that have already started.
States that aren't participating in PARIS have given a number of reasons why they haven't joined. Some said they have more pressing matters, others said information about the program hasn't reached the right people. In addition, some states have avoided PARIS because bordering states don't participate or because there hasn't been any data on potential savings. Many of these reasons point to a lack of effort on the part of federal agencies to promote PARIS. In fact, the Administration for Children and Families, which is the lead agency in the project, has not officially recognized PARIS and devotes few resources to it.
As for communications problems, participating states expressed frustration with attempts to contact other states to resolve matches, while other states submitted data that was incorrect or not up to date, creating problems with incompatible data. Another problem has to do with uncertainties concerning responsibilities for collecting overpayments from individuals.
More problematic has been the lack of management attention to PARIS in some participating states. GAO found evidence that at least three participating states were not making attempts to resolve problems with improper payments that had been identified by PARIS. The problem was particularly acute in the Medicaid program where some administrators made it clear they were focusing on getting people on Medicaid rolls rather than removing recipients who are no longer eligible.
To improve the effectiveness of PARIS, the GAO has recommended that Health and Human Services Secretary Tommy G. Thompson provide better guidance to participating states, including efforts to improve communication and coordination and to reach out to nonparticipating states and encourage them to become involved in PARIS. At a minimum, states should provide their TANF and Medicaid recipient data for other states to match, even if they decide not to participate.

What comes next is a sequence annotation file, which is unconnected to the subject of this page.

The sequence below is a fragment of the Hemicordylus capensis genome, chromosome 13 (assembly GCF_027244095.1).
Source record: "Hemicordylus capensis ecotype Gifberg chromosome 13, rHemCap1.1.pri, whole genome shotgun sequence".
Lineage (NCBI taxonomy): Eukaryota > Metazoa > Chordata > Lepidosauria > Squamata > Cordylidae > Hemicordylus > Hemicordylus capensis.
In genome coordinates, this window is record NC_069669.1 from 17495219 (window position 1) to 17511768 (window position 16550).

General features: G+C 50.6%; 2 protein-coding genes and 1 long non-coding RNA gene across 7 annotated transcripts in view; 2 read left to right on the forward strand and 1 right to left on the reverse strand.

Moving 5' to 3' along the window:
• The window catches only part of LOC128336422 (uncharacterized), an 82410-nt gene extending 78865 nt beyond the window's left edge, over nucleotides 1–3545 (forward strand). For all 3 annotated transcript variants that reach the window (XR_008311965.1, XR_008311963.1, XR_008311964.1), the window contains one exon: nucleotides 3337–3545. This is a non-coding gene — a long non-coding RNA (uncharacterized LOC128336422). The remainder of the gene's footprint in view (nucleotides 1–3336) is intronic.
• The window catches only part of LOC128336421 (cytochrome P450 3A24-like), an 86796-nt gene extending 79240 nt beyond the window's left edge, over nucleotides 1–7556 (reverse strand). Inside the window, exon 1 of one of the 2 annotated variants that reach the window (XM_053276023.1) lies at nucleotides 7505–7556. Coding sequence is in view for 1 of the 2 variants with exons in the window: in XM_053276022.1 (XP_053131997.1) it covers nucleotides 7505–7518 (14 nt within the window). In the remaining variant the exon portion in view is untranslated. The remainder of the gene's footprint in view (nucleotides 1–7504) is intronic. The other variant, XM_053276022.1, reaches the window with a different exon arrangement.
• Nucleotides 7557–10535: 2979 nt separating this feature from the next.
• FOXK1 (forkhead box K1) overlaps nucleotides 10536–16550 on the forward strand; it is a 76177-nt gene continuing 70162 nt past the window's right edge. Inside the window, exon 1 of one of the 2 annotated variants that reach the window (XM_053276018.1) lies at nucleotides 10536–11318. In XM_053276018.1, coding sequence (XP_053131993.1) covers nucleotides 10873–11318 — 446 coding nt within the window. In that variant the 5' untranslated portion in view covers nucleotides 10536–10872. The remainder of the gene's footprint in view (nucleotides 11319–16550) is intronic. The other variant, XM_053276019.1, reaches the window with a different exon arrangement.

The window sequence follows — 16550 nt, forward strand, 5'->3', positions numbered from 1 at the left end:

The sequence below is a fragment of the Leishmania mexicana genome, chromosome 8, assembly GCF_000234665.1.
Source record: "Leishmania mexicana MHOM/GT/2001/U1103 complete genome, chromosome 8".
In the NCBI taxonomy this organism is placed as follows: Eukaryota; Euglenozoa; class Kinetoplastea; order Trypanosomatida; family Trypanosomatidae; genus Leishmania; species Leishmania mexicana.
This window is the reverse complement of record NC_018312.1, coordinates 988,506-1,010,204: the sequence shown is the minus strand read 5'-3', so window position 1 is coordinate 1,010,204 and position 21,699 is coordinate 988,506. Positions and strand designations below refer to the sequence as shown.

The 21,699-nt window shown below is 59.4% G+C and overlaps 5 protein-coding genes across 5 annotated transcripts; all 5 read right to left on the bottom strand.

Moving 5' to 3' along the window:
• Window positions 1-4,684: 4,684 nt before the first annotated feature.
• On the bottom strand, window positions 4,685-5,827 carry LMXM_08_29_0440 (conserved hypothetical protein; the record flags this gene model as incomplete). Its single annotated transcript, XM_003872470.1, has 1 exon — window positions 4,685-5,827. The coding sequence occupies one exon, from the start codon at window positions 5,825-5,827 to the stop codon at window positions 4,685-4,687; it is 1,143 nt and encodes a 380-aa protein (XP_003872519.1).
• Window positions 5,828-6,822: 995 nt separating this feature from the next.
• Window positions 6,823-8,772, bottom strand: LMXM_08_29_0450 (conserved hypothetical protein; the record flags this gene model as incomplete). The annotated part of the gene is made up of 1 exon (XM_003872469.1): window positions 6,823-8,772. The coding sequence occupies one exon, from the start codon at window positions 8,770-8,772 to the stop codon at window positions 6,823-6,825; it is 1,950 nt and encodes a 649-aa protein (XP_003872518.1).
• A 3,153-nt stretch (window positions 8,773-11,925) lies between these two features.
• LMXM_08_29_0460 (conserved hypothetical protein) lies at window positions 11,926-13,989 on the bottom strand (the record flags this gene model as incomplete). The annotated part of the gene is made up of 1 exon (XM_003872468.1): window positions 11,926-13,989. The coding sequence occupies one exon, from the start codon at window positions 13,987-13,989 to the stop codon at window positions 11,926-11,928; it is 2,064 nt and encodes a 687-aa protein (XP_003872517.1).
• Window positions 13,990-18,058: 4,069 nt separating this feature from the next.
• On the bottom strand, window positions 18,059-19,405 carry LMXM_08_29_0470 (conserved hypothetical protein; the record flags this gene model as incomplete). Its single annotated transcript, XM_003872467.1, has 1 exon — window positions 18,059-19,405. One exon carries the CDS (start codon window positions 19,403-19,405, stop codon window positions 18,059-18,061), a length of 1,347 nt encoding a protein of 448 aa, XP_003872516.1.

Some specific recommendations call for the creation of a clearinghouse to share best practices information among all states so they can improve their procedures, such as comparisons of match filtering systems. HHS should also take the lead in helping participating states develop a more formal set of guidelines for coordinating and communicating with one another once a match has been identified. The federal agency should also become more active in encouraging nonparticipating states to join the PARIS program, while coordinating with the U.S. Department of Agriculture and its Food Stamp program to encourage better participation at the federal level. Currently, there are no statutes requiring states to track Food Stamp payments across state lines.